YouTube announced yesterday that mobile users will be able to download videos for offline viewing come November. In the announcement, YouTube didn't bother explaining the actual logistics of its new offline video program, but a memo sent out to partners did just that.
All Things D reports that it has obtained a memo YouTube sent out its partners today regarding its plan to let users download videos for offline viewing. As expected, YouTube creators will be able to restrict a user's ability to download their videos, and can do so now before the feature goes live in November. Interestingly enough, however, YouTube says that the option to download videos will be set to on by default.
In the original report, it was stated that YouTube videos could be viewed offline for up to 48 hours. In the memo, YouTube clarifies this by saying that the videos can be viewed for 48 hours without an internet connection. Once a connection is established, the 48 hour timer is refreshed. If you go more than 48 hours without an Internet connection, the video will not play until the user reconnects to the Internet.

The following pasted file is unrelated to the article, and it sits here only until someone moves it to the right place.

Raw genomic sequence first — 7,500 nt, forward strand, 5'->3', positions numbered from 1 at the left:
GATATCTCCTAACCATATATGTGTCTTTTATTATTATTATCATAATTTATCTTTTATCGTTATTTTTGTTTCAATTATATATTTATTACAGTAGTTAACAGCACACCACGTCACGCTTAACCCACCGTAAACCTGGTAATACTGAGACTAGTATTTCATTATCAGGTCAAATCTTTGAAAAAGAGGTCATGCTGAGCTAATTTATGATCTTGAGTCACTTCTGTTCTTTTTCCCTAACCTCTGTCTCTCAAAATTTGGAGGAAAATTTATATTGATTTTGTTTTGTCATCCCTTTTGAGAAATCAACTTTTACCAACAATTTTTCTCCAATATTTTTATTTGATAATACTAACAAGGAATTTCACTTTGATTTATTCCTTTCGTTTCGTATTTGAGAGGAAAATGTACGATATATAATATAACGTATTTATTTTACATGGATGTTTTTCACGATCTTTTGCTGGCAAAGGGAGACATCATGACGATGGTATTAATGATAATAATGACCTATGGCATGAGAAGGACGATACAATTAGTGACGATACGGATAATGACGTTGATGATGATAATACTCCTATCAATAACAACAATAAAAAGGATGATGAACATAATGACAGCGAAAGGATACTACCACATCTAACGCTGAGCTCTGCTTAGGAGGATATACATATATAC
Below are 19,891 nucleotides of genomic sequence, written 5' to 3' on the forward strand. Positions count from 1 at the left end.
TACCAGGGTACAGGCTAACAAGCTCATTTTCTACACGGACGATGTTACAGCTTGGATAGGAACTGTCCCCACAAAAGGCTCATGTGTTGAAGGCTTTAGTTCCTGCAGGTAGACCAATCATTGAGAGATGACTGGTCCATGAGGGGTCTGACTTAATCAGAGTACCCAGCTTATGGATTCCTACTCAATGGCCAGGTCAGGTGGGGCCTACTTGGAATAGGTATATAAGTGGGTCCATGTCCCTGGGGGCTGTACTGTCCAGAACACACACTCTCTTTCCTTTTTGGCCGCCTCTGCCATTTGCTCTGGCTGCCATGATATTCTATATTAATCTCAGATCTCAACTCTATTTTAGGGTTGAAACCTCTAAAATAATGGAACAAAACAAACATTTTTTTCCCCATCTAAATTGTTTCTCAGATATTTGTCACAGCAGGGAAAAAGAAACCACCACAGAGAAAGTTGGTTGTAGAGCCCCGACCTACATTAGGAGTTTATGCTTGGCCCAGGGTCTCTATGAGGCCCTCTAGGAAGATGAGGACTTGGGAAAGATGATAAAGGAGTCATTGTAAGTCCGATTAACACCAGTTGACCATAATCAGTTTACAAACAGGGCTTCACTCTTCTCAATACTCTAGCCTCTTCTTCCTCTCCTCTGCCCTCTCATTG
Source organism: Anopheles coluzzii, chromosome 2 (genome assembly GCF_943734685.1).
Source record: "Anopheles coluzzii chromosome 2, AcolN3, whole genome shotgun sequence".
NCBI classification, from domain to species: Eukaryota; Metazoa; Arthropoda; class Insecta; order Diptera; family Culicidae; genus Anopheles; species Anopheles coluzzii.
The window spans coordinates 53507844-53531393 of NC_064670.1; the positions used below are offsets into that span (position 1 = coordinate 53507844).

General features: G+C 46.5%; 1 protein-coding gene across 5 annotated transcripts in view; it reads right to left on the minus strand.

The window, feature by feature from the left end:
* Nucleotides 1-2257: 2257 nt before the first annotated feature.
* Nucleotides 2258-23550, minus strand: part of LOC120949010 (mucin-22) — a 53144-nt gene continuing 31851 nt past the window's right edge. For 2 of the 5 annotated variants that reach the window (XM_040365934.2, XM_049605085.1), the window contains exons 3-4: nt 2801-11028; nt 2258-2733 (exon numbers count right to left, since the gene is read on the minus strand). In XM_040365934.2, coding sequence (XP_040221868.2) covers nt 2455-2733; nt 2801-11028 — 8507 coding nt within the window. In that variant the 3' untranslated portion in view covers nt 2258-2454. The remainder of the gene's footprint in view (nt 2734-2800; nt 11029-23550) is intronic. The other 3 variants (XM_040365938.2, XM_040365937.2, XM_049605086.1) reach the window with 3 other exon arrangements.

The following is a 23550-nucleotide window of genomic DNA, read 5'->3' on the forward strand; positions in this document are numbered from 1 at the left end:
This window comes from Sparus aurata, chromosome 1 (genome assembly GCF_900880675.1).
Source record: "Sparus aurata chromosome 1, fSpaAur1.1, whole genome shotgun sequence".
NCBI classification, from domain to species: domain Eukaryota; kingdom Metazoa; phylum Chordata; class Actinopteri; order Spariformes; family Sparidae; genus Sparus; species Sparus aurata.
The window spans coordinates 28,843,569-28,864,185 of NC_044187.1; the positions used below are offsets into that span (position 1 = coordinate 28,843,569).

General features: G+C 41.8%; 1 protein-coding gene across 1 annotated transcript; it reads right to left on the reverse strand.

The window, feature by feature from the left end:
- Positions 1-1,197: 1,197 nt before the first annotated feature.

What may be most important to creators, however, is how ads will work in offline videos. YouTube says that Google's in-stream ads will accompany these downloaded videos and any views made offline will be added to the total view count once that user reconnects to the Internet. Of course, there are two caveats. First - downloaded videos will only support Google's in-stream ads, nothing else. Second - videos for rental or purchase on YouTube will not support this ad functionality.
All in all, it looks like YouTube creators have nothing to worry about. They'll continue to have full control over their content while being able to still make money off of offline views.[Image: YouTube Help/YouTube]